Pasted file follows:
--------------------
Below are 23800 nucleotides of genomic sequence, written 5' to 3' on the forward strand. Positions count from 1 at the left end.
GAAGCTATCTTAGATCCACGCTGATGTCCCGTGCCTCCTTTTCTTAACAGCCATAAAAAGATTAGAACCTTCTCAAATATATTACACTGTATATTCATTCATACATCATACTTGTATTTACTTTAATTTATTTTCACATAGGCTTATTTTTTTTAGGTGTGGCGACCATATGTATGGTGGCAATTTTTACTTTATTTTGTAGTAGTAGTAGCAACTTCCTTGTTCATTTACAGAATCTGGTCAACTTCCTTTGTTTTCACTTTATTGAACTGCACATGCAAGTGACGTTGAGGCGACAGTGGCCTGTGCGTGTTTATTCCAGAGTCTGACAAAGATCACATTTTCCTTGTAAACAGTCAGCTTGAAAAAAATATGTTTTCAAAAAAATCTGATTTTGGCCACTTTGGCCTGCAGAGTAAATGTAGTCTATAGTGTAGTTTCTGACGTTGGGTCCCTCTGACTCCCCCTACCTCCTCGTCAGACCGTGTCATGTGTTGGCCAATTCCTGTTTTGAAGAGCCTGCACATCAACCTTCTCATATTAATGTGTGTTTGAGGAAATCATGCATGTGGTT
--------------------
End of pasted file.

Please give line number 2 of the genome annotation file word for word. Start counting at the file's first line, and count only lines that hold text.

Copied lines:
GAAGCTATCTTAGATCCACGCTGATGTCCCGTGCCTCCTTTTCTTAACAGCCATAAAAAGATTAGAACCTTCTCAAATATATTACACTGTATATTCATTCATACATCATACTTGTATTTACTTTAATTTATTTTCACATAGGCTTATTTTTTTTAGGTGTGGCGACCATATGTATGGTGGCAATTTTTACTTTATTTTGTAGTAGTAGTAGCAACTTCCTTGTTCATTTACAGAATCTGGTCAACTTCCTTTGTTTTCACTTTATTGAACTGCACATGCAAGTGACGTTGAGGCGACAGTGGCCTGTGCGTGTTTATTCCAGAGTCTGACAAAGATCACATTTTCCTTGTAAACAGTCAGCTTGAAAAAAATATGTTTTCAAAAAAATCTGATTTTGGCCACTTTGGCCTGCAGAGTAAATGTAGTCTATAGTGTAGTTTCTGACGTTGGGTCCCTCTGACTCCCCCTACCTCCTCGTCAGACCGTGTCATGTGTTGGCCAATTCCTGTTTTGAAGAGCCTGCACATCAACCTTCTCATATTAATGTGTGTTTGAGGAAATCATGCATGTGGTT